Over the moon……not only the COVID-19 recovered patient but the Karapitiya Teaching Hospital’s ECMO team! Off the ventilator, but still on ECMO (extracorporeal membrane oxygenation) after passing through a touch-and-go time, the video call from the hospital bed by this 39-year-old Merchant Navy officer was to his beloved wife and precious 10-month-old son. It is [...]


Joy at the end of gruelling battle between life and death

39-year-old Merchant Navy officer is back home after Karapitiya team cracks the code on how to save severely ill COVID-19 patients through ECMO

A part of the team who put their shoulder to the ‘ECMO wheel’ to save Sunil’s life, get a photo with him when he arrives at the Cardio-thoracic clinic on Tuesday. Many are behind the scene.

Over the moon……not only the COVID-19 recovered patient but the Karapitiya Teaching Hospital’s ECMO team!

Off the ventilator, but still on ECMO (extracorporeal membrane oxygenation) after passing through a touch-and-go time, the video call from the hospital bed by this 39-year-old Merchant Navy officer was to his beloved wife and precious 10-month-old son.

It is from Sunil* now back at home after battling COVID-19 with the immense support of ECMO that we hear how he went to Colombo from Galle in July. That was to get the first dose of the vaccination, but by that time he had already been infected by the COVID-19 virus.

“Amaruwuna,” says Sunil, as body aches and pains engulfed him along with a slight cough. He consulted a doctor who gave him some medication but advised him that if he felt no better in two days, to get a test done for COVID-19. This is what he did on July 24 – a Rapid Antigen Test (RAT) which was positive.

He then got admitted to a private facility in Galle but his health deteriorated, while at home too, the situation was not good. His wife, baby son, father-in-law, mother-in-law and brother-in-law had all been hit by the rampaging virus.

When he became “godakmaamaru” (critically ill) on July 25, he was transferred to the Karapitiya Teaching Hospital and within a short span of six hours “sihiyanethiwuna” (lost consciousness), coming to only on August 5 “hondawela” (recovered).

He had lost track of time but the doctors were by his side and connected him with his wife through a video call.

Pulled back from the brink of death, Sunil was fit enough to be discharged from hospital only on August 21, nearly a month after the Karapitiya ECMO team headed by Consultant Cardiothoracic Surgeon Dr. Tolusha Harischandra and Coordinator Dr. Kapilani Withanaarachchi who is also a Consultant Paediatrician had battled the ravages caused by COVID-19.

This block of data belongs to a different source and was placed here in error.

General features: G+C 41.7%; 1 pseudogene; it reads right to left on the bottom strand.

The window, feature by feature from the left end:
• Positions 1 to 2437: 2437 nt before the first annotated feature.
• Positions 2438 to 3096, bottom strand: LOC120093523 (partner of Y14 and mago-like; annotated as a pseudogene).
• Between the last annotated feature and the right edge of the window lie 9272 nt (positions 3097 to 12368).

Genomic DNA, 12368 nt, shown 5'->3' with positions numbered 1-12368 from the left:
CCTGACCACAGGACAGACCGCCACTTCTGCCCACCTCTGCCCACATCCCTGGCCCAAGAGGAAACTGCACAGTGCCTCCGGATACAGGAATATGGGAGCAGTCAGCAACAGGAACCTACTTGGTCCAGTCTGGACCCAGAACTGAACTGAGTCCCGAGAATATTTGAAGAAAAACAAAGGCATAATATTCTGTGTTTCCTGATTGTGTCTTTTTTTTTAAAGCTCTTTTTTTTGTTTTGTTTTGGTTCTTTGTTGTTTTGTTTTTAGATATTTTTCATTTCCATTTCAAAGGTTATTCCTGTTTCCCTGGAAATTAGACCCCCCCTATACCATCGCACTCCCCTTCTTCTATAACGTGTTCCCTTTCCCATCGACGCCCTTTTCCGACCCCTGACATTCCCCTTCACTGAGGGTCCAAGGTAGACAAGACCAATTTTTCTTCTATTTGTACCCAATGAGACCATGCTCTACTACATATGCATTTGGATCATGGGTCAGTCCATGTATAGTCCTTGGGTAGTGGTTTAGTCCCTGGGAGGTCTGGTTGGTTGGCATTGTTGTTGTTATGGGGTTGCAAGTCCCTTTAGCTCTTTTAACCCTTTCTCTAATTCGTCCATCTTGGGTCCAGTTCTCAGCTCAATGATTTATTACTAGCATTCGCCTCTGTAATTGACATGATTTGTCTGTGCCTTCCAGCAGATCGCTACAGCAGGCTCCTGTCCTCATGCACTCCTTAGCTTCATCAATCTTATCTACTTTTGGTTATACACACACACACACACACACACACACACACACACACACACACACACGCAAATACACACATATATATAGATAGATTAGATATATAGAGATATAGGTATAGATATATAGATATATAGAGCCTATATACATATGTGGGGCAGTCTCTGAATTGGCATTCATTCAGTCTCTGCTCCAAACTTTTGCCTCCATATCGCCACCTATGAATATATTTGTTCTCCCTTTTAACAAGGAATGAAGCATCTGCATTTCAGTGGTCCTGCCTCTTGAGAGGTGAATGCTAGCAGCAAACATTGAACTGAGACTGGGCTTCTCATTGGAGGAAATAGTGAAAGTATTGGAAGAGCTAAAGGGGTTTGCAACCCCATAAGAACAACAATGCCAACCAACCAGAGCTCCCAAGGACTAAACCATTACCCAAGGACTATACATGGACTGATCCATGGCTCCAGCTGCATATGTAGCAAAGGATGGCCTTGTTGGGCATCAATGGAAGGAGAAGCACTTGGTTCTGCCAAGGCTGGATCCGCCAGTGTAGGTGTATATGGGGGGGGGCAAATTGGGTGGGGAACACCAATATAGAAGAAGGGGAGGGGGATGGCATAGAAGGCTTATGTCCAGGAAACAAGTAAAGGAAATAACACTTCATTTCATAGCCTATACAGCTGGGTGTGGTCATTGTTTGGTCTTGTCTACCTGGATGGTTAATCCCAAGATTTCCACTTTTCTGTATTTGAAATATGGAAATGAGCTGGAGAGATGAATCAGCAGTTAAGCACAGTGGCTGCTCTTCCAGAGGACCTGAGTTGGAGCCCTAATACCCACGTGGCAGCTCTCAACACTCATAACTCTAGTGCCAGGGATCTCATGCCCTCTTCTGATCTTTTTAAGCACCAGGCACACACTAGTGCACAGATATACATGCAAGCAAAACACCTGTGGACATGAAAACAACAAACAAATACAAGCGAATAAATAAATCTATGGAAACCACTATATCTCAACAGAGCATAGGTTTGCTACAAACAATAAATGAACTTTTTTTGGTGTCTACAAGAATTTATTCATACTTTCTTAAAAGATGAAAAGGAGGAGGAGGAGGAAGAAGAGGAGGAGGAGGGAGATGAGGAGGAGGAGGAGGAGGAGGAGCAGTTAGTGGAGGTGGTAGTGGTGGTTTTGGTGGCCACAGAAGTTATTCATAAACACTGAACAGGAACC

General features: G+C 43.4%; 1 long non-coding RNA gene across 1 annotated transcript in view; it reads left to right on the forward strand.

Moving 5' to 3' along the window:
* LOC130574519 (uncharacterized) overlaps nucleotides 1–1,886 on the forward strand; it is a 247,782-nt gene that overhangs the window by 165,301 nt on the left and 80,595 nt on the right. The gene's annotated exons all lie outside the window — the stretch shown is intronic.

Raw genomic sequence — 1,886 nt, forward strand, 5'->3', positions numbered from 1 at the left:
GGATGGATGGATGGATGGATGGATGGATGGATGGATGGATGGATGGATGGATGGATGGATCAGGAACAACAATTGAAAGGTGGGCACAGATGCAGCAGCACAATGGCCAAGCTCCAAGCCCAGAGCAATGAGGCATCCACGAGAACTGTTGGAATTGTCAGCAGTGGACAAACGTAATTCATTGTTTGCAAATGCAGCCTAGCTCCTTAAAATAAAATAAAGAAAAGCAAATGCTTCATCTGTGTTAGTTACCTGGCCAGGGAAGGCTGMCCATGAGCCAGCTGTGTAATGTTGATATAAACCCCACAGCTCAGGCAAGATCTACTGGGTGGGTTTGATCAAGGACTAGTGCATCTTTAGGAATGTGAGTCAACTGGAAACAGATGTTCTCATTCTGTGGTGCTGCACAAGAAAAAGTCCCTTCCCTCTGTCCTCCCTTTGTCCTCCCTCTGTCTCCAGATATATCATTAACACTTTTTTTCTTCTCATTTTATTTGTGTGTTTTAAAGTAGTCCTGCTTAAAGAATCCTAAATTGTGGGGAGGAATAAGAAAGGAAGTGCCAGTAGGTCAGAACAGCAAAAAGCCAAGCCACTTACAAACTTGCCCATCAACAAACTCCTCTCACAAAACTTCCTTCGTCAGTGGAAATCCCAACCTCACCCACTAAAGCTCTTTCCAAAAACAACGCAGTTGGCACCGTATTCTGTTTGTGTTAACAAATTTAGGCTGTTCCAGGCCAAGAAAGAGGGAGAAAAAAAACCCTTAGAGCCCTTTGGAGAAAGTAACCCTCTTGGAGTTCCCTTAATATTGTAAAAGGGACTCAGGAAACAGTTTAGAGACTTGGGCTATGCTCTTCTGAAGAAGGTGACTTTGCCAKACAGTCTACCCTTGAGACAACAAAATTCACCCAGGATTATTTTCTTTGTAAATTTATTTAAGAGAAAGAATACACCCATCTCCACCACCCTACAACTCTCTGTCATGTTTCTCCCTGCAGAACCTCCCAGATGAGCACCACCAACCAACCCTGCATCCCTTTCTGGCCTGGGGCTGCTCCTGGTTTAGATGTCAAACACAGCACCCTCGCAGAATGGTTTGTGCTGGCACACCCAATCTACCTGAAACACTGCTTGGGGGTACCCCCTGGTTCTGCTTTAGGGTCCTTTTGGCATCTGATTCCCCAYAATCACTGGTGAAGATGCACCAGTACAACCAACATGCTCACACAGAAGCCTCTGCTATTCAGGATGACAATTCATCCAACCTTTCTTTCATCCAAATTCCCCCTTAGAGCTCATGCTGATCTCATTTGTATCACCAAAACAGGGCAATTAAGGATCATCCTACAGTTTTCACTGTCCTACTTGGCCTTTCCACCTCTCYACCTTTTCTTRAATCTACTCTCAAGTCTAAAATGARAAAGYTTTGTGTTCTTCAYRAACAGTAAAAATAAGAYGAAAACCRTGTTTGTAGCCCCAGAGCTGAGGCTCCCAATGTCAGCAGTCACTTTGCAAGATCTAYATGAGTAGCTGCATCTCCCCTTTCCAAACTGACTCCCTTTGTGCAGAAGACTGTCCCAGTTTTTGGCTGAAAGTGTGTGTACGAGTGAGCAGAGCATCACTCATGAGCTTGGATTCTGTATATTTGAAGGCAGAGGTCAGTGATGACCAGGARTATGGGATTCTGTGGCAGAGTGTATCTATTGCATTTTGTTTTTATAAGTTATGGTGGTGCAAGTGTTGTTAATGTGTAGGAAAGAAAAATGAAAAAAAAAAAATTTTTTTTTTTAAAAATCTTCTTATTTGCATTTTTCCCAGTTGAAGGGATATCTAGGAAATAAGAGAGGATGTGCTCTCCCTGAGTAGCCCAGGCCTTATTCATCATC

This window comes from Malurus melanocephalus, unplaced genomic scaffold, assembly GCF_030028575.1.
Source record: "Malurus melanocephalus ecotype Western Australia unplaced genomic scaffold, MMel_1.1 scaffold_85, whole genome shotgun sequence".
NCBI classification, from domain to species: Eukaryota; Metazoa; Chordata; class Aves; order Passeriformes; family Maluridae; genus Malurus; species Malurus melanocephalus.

“The few COVID-19 patients who were referred to us earlier were not only ‘really sick’ but also brought in very late,” says Dr. Harischandra, stressing that if the lungs are irreversibly affected and there is multi-organ failure, there is nothing that can be done.

Dr. Withanaarachchi recalls how within 12 hours of being admitted to Karapitiya, Sunil had to be intubated (a tube had to be inserted into his trachea in an invasive procedure), as he needed ventilator-support to breathe. He was already on non-invasive ventilation (NIV) through a mask but that was inadequate to keep him alive.

The call for ECMO came very fast, within four hours, as even with ventilation his oxygen saturation was in the 70s, way below the required level of the 90s. To aggravate matters and cause worry lines for the doctors, Sunil’s blood sugar was also playing up and very high.

Perfusionist Buddhika setting up the ECMO circuit incorporating the cytokine adsorption cartridge

It was on the evening of July 26 that Sunil was given life support through ECMO which uses a pump to circulate blood through an artificial lung and send it back into the bloodstream, providing heart-lung bypass support outside the body.

Delving into the procedure, Dr. Harischandra says that they used the V-V ECMO (veno-venous ECMO) to support Sunil’s lung functions which were beleaguered by COVID pneumonia.

Sunil was attached to the ECMO apparatus by inserting one cannula into his Superior Vena Cava (SFC) through the right Internal Jugular Vein in the neck and the other into the Inferior Vena Cava (IVC) through the right Femoral Vein in the thigh.

The SVC is a major vein in the upper body which carries de-oxygenated or venous blood from the head, neck, upper chest and arms to the heart to be oxygenated. The IVC, considered a great vessel, drains de-oxygenated blood from the lower trunk, abdomen, pelvis and lower limbs to the heart for oxygenation.